After keeping Johnson on the franchise tag for the past two years, the Rams will now almost certainly let the cornerback walk in free agency, with his $16.7 million salary coming off the books.
Peters and Talib, meanwhile, will combine to make $12.7m in 2018 – $11.0m of which is owed to Talib, who is also slated to make $8.0m in 2019.
Talib’s contract was the impetus behind the decision to move on for Denver.
With the younger and better Chris Harris Jr already on the Broncos roster, along with the up-and-coming Bradley Roby, Talib became superfluous.
Considering the situation they were in, Denver did well to get anything in return for a player they were almost surely going to release.
With Talib’s salary wiped away, the Broncos could potentially use their savings to hand Roby a new contract – his contract will expire after his fifth-year option in 2018 – or make a stronger push for quarterback Kirk Cousins.
Regardless of what the fifth-round draft pick they received nets them, Denver have put themselves in a better position to address their biggest weakness at the cost of a modest toll to their greatest strength.
With no long-term contract agreed on as of yet, the Steelers will franchise tag Bell for a second consecutive season, paying him $14.5 million for one year.
The running back stated back in January that he’ll consider retirement if forced to play on the franchise tag again and ahead of Tuesday’s deadline he told ESPN that he’s not backing off his stance.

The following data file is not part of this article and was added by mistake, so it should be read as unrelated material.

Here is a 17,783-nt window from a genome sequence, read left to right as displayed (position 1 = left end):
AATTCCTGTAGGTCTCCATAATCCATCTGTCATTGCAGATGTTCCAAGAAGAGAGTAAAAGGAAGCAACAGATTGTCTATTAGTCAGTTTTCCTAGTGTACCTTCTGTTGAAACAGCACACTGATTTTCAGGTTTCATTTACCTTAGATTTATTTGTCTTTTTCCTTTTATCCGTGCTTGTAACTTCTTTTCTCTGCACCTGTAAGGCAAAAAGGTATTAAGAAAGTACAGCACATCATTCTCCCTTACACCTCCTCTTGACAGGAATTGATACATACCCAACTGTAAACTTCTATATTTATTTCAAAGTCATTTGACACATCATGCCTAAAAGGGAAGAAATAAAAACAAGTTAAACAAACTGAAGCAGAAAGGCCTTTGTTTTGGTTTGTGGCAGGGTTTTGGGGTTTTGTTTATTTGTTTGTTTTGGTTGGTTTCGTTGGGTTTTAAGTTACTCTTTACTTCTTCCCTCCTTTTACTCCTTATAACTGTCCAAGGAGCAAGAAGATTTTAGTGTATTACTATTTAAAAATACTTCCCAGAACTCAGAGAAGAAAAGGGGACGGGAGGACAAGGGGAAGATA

“I just have to decide if I’m going to play when the time comes,” Bell said.
The deadline to work out a long-term deal, however, runs into the summer with the sides having an additional four months to reach an extension before July 16.
If an agreement isn’t reached by then, Bell may choose to skip training camp and even sit out regular season games.
“We’re not coming to a number we both agree on – they are too low, or I guess they feel I’m too high,” Bell said. “I’m playing for strictly my value to the team. That’s what I’m asking. I don’t think I should settle for anything less than what I’m valued at.”
Pittsburgh: the city that took in a 21-year old kid from small-town Ohio, the city I battled thru adversity in, the city that I became a man in. I love everything about being a Pittsburgh Steeler, and I want nothing more than to finish the rest of my career in Pitt! #26Forever pic.twitter.com/mhs2ikpK71— Le'Veon Bell (@LeVeonBell) March 6, 2018
While the $14.5m he’s set to receive on the franchise tag for 2018 is a hefty figure – 120 per cent increase from the $12.12m he played on last season – Bell could be in search of a contract that pays him that much annually over multiple years.
Based on past production though, Bell has a case for setting a new benchmark. Entering last season, no player had ever averaged more yards from scrimmage per game during their first four seasons in the NFL than Bell’s mark of 128.7.
And while his 2017 per-game production didn’t match what he did the previous year, Bell still earned first-team All-Pro honours for racking up 1,291 rushing yards on a league-high 321 carries, while adding 655 receiving yards on 85 receptions. He also found the end zone 11 times (nine rushing, two receiving).
Few running backs in the league can do what Bell does as a three-down player who’s elite as a runner, receiver and pass-blocker.
The problem for him, however, is that he plays a position with a relatively short shelf life and while he’s only 26, it’s possible Pittsburgh believe his best days may be behind him after the heavy load he’s already carried.
Add to that the growing expendability of running backs in the league and Bell may have to settle for something less than the payday he’s looking for.